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Objections to 175 metre turbines

OBJECTIONS have been lodged against an application for the development of wind turbines outside Miltown Malbay, which would be up to 175 metres in height.

The development would involve works in the townlands of Glendine North, Fahanlunaghta More, Curraghodea, Letterkelly, Cloghaun More, Cloghaun beg, Silverhill, Doonsallagh East, Shanavogh East and Knockalassa.

In her objection, Marian Kenneally said the proposal would seriously affect her home. “The proposed development consists of wind turbines which would be the largest in the country, standing at 1.75 metres. These wind turbines will be covering over my family’s homes and my own.”

She claimed that the applicant, Slieveacurry Limited, hasn’t liaised with her. “I was never approached by any of the developers and did not hear about this until the evening of the public consultation in Miltown Malbay-which I could not attend as it was by appointment only.”

Ms Kenneally added; “The construction of these wind turbines will block sunlight from my home and I fear there will be a shadow flicker similar to the one caused by the wind turbines on Mount Callan.

“My view of the countryside and valley will be taken from me with this development.”

Patrick and Laura MacMahon of Ballinoe, Miltown Malbay claimed that the World Health Organisation recommends a distance of 1.5km between wind turbines and homes, while the French Medical Association recommends a 2km gap. They also say they “had no contact with the developer who states they called to every house within 1.5km, this is clearly untrue.”

In his objection, Aaron Skerrit raised concerns about the impact on his elderly parents. “They are residents of the area and OAPs. If the wind turbines are positioned too close to their home the noise would be a concern, I feel this would have a devastating effect on their health and well being.”

He added, “My parents have worked hard all their lives and contributed to society. They wanted to retire in peace and quiet in the area where they grew up, only for this to be proposed. They have owned the site for 20 plus years, buying it with a view to one day building and living in a beautiful location. Through hard work and determination, they built a house that they are proud of, with scenic views to the coast. My mother and father invested a lot of time, money and effort to comply with all regulations to build a safe and wonderful house to fit in with the natural landscape. The wind turbines would interfere with such a beautiful place and impact the local community.”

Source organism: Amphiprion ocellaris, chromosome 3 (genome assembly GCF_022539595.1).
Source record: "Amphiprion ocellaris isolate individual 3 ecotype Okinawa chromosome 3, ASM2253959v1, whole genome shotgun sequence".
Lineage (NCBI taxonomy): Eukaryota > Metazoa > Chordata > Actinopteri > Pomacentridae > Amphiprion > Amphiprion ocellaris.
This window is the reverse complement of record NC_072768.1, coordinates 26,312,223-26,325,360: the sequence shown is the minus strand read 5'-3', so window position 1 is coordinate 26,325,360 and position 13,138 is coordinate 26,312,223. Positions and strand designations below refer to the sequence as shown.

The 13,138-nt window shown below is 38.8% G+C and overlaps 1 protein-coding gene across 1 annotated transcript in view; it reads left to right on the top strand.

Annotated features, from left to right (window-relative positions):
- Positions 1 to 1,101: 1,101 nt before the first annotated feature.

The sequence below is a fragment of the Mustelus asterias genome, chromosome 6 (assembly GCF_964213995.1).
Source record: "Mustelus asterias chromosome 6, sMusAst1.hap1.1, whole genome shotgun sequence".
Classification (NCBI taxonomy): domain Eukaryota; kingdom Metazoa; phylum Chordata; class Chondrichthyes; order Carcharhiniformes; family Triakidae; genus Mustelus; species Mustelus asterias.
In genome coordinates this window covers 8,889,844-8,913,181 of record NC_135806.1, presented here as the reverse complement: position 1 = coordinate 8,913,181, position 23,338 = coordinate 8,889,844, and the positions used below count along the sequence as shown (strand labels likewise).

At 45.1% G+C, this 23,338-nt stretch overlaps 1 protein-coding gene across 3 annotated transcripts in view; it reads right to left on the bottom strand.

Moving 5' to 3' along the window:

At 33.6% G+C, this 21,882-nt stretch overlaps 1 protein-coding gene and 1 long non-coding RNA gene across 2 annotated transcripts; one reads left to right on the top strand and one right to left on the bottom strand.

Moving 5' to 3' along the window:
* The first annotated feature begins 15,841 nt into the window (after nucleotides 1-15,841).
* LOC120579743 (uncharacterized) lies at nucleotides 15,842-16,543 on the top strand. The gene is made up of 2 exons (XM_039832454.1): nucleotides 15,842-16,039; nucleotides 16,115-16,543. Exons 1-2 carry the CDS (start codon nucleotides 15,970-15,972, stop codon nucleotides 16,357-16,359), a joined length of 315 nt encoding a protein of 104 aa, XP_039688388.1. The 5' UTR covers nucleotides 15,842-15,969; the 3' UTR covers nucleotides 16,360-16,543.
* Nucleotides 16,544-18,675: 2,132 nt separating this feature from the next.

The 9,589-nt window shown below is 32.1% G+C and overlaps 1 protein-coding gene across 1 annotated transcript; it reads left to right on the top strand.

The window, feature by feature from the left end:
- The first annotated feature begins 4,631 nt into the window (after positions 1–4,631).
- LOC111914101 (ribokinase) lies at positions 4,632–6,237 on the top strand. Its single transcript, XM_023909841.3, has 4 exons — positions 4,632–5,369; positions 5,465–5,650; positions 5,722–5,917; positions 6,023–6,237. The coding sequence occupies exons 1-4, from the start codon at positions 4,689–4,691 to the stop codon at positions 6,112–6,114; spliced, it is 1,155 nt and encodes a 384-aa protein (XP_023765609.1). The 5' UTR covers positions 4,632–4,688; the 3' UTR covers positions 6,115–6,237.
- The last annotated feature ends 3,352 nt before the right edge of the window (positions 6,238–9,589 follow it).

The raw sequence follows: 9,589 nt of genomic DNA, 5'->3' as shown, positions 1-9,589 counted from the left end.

The construction of windfarms is emerging as a controversial issue, with numerous objections also having been made to plans for one close to Kilmihil. Another application for 19 turbines between Bodyke, Tuamgraney, Broadford and Killaloe is to be lodged soon.

Revised national guidelines on windfarms are due to be published and Clare TD Cathal Crowe feels they are badly needed. ““Last week I met with Minister for Housing, Local Government and Heritage Darragh O’Brien and I asked him to issue new guidelines on wind energy to local authorities in as quick a timeframe as possible.
“The guidelines have been in draft format for over a year but have yet to be ratified and issued to local authorities.

“The new guidelines will include tightened restrictions in relation to wind farms – one important stipulation being that turbines should be set back 500m from homes.

“If that condition was in place it would appease some of the concerns being brought to my attention in recent weeks, whereas the current applications are being assessed on the existing, much more lenient rules.”
He claimed that harnessing wind offshore is more effective, less disruptive and could be particularly good for Clare.

“I really believe it should be based off shore where winds speeds are at their highest. I understand that some inland wind farms are only 40% efficient and whilst they are helpful in terms of generating renewable power, they are massively controversial. Offshore farms would be far less controversial and more reliable with a higher output of electricity.

“Finally, I have suggested to the Minister and to Clare County Council that Moneypoint is perfectly positioned to be processing plant for offshore wind energy. It’s position and also its high voltage lines running throughout the country make this a very viable option and would secure employment and the economy of West Clare.”

Owen Ryan

Owen Ryan

Owen Ryan has been a journalist with the Clare Champion since 2007, having previously worked for a number of other regional titles in Limerick, Galway and Cork.

About Owen Ryan

Owen Ryan has been a journalist with the Clare Champion since 2007, having previously worked for a number of other regional titles in Limerick, Galway and Cork.